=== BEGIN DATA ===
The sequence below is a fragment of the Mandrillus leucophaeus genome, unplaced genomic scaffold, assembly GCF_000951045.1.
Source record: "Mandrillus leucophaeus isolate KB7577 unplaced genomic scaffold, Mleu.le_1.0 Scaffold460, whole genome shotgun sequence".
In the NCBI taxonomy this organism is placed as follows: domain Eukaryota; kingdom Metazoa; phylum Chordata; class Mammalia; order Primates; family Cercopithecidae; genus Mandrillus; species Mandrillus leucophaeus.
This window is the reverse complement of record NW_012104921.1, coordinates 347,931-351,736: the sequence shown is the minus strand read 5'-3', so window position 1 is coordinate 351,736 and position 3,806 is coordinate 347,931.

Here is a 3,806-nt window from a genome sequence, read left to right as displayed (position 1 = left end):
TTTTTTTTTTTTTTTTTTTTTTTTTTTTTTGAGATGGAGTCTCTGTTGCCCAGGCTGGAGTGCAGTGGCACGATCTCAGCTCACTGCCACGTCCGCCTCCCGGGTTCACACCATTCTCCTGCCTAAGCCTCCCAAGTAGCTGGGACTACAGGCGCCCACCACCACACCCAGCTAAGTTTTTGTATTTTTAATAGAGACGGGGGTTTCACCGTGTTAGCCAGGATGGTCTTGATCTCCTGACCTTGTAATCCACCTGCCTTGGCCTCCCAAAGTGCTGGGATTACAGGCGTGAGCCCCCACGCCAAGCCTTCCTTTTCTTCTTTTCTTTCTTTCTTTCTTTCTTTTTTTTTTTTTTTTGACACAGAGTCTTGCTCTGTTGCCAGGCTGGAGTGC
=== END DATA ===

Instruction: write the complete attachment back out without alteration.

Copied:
The sequence below is a fragment of the Mandrillus leucophaeus genome, unplaced genomic scaffold, assembly GCF_000951045.1.
Source record: "Mandrillus leucophaeus isolate KB7577 unplaced genomic scaffold, Mleu.le_1.0 Scaffold460, whole genome shotgun sequence".
In the NCBI taxonomy this organism is placed as follows: domain Eukaryota; kingdom Metazoa; phylum Chordata; class Mammalia; order Primates; family Cercopithecidae; genus Mandrillus; species Mandrillus leucophaeus.
This window is the reverse complement of record NW_012104921.1, coordinates 347,931-351,736: the sequence shown is the minus strand read 5'-3', so window position 1 is coordinate 351,736 and position 3,806 is coordinate 347,931.

Here is a 3,806-nt window from a genome sequence, read left to right as displayed (position 1 = left end):
TTTTTTTTTTTTTTTTTTTTTTTTTTTTTTGAGATGGAGTCTCTGTTGCCCAGGCTGGAGTGCAGTGGCACGATCTCAGCTCACTGCCACGTCCGCCTCCCGGGTTCACACCATTCTCCTGCCTAAGCCTCCCAAGTAGCTGGGACTACAGGCGCCCACCACCACACCCAGCTAAGTTTTTGTATTTTTAATAGAGACGGGGGTTTCACCGTGTTAGCCAGGATGGTCTTGATCTCCTGACCTTGTAATCCACCTGCCTTGGCCTCCCAAAGTGCTGGGATTACAGGCGTGAGCCCCCACGCCAAGCCTTCCTTTTCTTCTTTTCTTTCTTTCTTTCTTTCTTTTTTTTTTTTTTTTGACACAGAGTCTTGCTCTGTTGCCAGGCTGGAGTGC